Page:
Demand for commodities will become voracious. The recent gold rush for rare earth minerals will be just a taste of what is to come. Demand for steel and its raw materials will significantly exceed supply in the long term according to Metal Bulletin. The coming shortage means much higher prices.
Oil and other forms of energy will also shoot up in value. Although some analysts predict adequate oil supplies for another decade or two, that doesn't mean cheap oil. Every new barrel found comes from deeper wells in more dangerous and difficult regions. The BP oil spill is a graphic lesson about the cost of new oil.
Name the commodity: aluminum, coal, silver, nickel and copper. All will be in high demand as China urbanizes and India build infrastructure. As currency wars threaten to continue, gold and silver will be in constant demand as a currency hedge.
Among U.S. investments, the best performers are likely to be multinational companies that sell into emerging markets. India and China will do their best to replace American manufacturing capacity. That means companies with unique expertise or access to resources will ride out the Super-Cycle most profitably.
Don't forget. The Super-Cycle is already underway. We are one third of the way into an investment boom of the century. It's past time to position your portfolio for this generational watershed.
China's Long Run
China is still marching rapidly up the ladder of global competitiveness. But it still has a long way to go. The latest Global Competitiveness Report says China has moved up in the rankings by two notches. The Chinese economy is now the 27th most-competitive in the world. Last year's ranking for China was 29th place.
China's status may sound unimpressive, but consider the status of the other members among the much-admired BRIC economies. Brazil is ranked 58th. India is in 51st place. Russia is at the bottom of the group in 63rd place.
The U.S. is dropping down, according to the same report from the World Economic Forum. From its usual top spot, the U.S. has now fallen to fourth place. The blame goes to "chronic trade imbalances, weak public institutions and poor financial markets".
China is now poised to become the global innovation leader according to a report by IP Solutions. The firm examined patent activity in China, Europe Japan, Korea and the U.S. Amazingly, China experienced an annual growth rate of more than 26 percent in patent volume. The closest rival, the U.S., achieved a 5.5 percent growth rate from 2003 to 2009.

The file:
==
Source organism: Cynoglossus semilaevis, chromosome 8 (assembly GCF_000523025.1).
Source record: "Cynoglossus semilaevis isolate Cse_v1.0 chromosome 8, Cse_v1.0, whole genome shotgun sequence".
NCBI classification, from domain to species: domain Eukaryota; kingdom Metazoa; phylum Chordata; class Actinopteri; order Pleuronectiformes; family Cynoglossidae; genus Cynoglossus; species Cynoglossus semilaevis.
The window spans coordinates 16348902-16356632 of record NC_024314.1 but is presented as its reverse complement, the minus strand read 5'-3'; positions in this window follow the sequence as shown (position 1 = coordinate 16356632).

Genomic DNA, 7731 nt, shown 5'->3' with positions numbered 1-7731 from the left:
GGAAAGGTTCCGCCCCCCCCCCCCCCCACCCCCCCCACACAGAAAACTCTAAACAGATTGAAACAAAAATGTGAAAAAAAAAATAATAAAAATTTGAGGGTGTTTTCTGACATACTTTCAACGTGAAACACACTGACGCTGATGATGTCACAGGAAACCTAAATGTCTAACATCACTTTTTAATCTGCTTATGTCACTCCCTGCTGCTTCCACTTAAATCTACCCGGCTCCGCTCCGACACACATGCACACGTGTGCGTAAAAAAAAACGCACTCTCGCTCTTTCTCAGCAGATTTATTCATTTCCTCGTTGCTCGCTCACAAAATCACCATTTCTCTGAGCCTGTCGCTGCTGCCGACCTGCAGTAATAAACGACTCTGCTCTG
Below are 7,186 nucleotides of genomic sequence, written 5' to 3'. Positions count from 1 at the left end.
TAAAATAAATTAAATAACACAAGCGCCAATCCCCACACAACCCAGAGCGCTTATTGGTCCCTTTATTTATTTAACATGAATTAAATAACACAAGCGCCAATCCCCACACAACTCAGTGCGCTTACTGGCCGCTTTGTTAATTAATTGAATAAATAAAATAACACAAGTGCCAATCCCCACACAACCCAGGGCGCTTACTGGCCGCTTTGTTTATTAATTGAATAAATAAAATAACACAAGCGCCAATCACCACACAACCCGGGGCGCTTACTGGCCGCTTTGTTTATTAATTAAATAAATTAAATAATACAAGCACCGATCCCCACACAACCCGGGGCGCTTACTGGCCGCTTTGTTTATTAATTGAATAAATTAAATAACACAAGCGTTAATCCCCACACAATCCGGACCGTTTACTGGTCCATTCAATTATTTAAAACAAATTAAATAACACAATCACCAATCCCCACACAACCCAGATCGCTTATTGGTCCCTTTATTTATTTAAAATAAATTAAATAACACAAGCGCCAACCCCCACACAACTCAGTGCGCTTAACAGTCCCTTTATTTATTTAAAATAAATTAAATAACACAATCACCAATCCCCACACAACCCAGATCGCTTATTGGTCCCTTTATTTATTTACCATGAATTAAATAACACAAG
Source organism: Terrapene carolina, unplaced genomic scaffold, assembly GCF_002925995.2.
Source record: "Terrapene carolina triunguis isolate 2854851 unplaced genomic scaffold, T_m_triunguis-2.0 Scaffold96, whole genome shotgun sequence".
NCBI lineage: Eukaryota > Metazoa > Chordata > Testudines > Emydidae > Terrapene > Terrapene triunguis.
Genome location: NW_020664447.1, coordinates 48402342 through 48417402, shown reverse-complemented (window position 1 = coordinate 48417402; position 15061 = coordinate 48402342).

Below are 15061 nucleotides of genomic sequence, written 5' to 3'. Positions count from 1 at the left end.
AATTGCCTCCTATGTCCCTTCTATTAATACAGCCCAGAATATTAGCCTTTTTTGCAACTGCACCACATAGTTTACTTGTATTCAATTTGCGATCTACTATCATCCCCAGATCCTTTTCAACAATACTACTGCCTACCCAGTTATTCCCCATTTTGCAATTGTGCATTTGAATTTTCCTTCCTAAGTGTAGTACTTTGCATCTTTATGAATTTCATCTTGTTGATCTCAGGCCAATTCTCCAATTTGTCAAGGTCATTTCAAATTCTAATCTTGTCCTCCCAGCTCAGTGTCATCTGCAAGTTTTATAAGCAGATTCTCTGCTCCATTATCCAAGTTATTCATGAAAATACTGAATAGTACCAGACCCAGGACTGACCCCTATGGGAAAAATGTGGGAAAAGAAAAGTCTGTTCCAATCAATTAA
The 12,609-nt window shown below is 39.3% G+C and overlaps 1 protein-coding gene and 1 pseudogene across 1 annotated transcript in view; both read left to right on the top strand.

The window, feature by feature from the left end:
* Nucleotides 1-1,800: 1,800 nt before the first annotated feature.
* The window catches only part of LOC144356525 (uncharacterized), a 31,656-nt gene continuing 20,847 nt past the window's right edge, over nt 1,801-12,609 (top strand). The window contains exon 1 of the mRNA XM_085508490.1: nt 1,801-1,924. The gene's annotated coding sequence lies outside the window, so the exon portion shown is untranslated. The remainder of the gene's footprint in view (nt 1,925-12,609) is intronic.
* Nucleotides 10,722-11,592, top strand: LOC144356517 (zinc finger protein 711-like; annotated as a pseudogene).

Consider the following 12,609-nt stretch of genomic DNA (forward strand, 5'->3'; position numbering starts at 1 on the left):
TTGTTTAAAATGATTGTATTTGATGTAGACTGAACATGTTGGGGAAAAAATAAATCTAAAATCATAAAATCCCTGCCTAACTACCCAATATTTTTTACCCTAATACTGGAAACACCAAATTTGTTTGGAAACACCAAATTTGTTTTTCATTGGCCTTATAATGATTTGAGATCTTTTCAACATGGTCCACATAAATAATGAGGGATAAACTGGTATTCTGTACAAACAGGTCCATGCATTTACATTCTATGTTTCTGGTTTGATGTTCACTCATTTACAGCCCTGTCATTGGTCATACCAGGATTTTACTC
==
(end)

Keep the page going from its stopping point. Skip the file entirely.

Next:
China will lead the world in patent activity in 2011, the report concludes.
The decline in U.S. education does not bode well for long term competition between the U.S. and China. As the U.S. falls behind most industrialized countries in educational achievement, China excels.
At a recent senate hearing, testimony indicated that only two percent of all 9th grade boys in the U.S. and one percent of girls will attain undergraduate degrees in science or engineering. Forty two percent of college undergraduates in China earn science or engineering degrees.
The U.S. awarded 137,500 engineering degrees in 2005. China awarded more than twice as many: 351,500. The plain fact is that China's leadership is focused on job creation, education, economic growth and industrial leadership.
It is now widely acknowledged that China has taken the lead in green energy technology. This is no accident. Aggressive and focused policies from Beijing are the reason that China leads the world in this industry of the future.
As America casts its ballots, there is little reason to hope that any government which emerges will have the unity and resolve to take the necessary steps to put the country back on the road to economic leadership.
China will stand out for decades as the preeminent target for growth investing unless the U.S. eventually takes real action on the issues that matter most.Disclosure: No positions